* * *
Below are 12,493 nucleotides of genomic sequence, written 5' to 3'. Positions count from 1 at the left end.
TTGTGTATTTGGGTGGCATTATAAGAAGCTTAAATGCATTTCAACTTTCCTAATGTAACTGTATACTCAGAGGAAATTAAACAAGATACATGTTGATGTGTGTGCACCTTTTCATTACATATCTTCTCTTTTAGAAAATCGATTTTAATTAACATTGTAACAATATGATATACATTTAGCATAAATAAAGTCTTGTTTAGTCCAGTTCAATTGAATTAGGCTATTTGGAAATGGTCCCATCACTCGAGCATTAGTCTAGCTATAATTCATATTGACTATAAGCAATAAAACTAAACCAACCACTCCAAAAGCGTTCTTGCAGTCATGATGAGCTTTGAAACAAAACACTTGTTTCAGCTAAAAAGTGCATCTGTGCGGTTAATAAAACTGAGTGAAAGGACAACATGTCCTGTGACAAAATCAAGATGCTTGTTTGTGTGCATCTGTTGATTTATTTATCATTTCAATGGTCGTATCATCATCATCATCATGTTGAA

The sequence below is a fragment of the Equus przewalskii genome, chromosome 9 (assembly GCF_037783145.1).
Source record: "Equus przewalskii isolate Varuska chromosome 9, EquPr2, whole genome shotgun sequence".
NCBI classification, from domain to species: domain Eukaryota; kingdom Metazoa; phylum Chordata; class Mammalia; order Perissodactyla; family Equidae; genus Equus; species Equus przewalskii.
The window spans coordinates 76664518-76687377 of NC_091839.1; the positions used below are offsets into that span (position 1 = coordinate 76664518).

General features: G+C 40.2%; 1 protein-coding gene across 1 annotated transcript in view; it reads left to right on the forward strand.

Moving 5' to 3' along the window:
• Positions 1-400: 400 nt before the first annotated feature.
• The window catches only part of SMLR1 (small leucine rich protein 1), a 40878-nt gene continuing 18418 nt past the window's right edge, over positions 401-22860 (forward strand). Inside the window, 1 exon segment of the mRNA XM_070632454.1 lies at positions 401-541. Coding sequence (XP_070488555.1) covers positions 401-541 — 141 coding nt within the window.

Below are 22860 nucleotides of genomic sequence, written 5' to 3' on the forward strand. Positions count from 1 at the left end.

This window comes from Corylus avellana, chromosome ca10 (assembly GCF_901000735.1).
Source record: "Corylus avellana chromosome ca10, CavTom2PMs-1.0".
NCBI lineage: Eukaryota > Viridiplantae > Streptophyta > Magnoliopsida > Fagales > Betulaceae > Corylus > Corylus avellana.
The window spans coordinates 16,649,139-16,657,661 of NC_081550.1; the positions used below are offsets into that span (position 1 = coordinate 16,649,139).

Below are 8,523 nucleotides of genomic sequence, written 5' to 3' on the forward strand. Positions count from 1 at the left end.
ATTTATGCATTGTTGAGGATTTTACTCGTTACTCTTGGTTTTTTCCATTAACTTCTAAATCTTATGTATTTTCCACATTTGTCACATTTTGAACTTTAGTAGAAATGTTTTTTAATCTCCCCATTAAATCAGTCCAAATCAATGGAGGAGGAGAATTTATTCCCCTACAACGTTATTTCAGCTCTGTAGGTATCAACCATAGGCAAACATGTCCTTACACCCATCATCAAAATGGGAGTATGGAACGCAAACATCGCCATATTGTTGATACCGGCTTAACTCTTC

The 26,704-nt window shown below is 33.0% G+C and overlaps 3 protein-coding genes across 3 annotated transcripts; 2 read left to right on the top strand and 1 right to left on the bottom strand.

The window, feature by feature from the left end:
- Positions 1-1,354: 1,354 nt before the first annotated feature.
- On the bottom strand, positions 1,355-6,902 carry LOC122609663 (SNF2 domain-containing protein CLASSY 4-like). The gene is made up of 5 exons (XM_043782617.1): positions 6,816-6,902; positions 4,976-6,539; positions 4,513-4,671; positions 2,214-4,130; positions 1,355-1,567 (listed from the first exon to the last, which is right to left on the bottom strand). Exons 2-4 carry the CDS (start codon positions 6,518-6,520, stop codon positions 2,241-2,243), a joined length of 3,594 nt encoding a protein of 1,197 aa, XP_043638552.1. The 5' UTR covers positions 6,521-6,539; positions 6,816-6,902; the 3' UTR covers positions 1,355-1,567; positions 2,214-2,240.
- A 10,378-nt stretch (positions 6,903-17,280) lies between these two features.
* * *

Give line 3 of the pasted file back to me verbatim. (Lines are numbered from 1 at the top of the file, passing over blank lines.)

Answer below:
The sequence below is a fragment of the Equus przewalskii genome, chromosome 9 (assembly GCF_037783145.1).